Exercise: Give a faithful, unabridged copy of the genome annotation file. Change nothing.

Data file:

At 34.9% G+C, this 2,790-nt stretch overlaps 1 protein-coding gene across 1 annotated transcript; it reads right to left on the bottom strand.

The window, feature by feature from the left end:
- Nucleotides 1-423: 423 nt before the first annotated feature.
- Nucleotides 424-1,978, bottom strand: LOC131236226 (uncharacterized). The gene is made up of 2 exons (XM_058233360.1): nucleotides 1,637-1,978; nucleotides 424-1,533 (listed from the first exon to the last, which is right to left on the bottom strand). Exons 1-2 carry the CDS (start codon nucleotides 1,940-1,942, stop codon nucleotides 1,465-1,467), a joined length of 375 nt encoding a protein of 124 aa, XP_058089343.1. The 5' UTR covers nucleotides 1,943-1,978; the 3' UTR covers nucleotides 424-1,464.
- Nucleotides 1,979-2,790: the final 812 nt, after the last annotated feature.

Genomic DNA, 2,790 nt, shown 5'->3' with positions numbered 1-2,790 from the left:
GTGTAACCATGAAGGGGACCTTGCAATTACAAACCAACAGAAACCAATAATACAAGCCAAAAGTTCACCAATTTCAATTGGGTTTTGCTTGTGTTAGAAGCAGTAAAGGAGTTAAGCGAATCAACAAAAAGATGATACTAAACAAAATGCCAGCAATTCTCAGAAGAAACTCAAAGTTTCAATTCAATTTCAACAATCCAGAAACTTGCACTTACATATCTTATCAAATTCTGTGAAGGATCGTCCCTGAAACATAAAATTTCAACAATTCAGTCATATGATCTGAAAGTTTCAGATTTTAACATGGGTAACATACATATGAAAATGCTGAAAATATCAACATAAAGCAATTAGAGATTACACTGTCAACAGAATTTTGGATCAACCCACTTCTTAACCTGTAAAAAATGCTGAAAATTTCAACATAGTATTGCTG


At 34.9% G+C, this 2,790-nt stretch overlaps 1 protein-coding gene across 1 annotated transcript; it reads right to left on the bottom strand.

The window, feature by feature from the left end:
- Nucleotides 1-423: 423 nt before the first annotated feature.
- Nucleotides 424-1,978, bottom strand: LOC131236226 (uncharacterized). The gene is made up of 2 exons (XM_058233360.1): nucleotides 1,637-1,978; nucleotides 424-1,533 (listed from the first exon to the last, which is right to left on the bottom strand). Exons 1-2 carry the CDS (start codon nucleotides 1,940-1,942, stop codon nucleotides 1,465-1,467), a joined length of 375 nt encoding a protein of 124 aa, XP_058089343.1. The 5' UTR covers nucleotides 1,943-1,978; the 3' UTR covers nucleotides 424-1,464.
- Nucleotides 1,979-2,790: the final 812 nt, after the last annotated feature.

Genomic DNA, 2,790 nt, shown 5'->3' with positions numbered 1-2,790 from the left:
GTGTAACCATGAAGGGGACCTTGCAATTACAAACCAACAGAAACCAATAATACAAGCCAAAAGTTCACCAATTTCAATTGGGTTTTGCTTGTGTTAGAAGCAGTAAAGGAGTTAAGCGAATCAACAAAAAGATGATACTAAACAAAATGCCAGCAATTCTCAGAAGAAACTCAAAGTTTCAATTCAATTTCAACAATCCAGAAACTTGCACTTACATATCTTATCAAATTCTGTGAAGGATCGTCCCTGAAACATAAAATTTCAACAATTCAGTCATATGATCTGAAAGTTTCAGATTTTAACATGGGTAACATACATATGAAAATGCTGAAAATATCAACATAAAGCAATTAGAGATTACACTGTCAACAGAATTTTGGATCAACCCACTTCTTAACCTGTAAAAAATGCTGAAAATTTCAACATAGTATTGCTG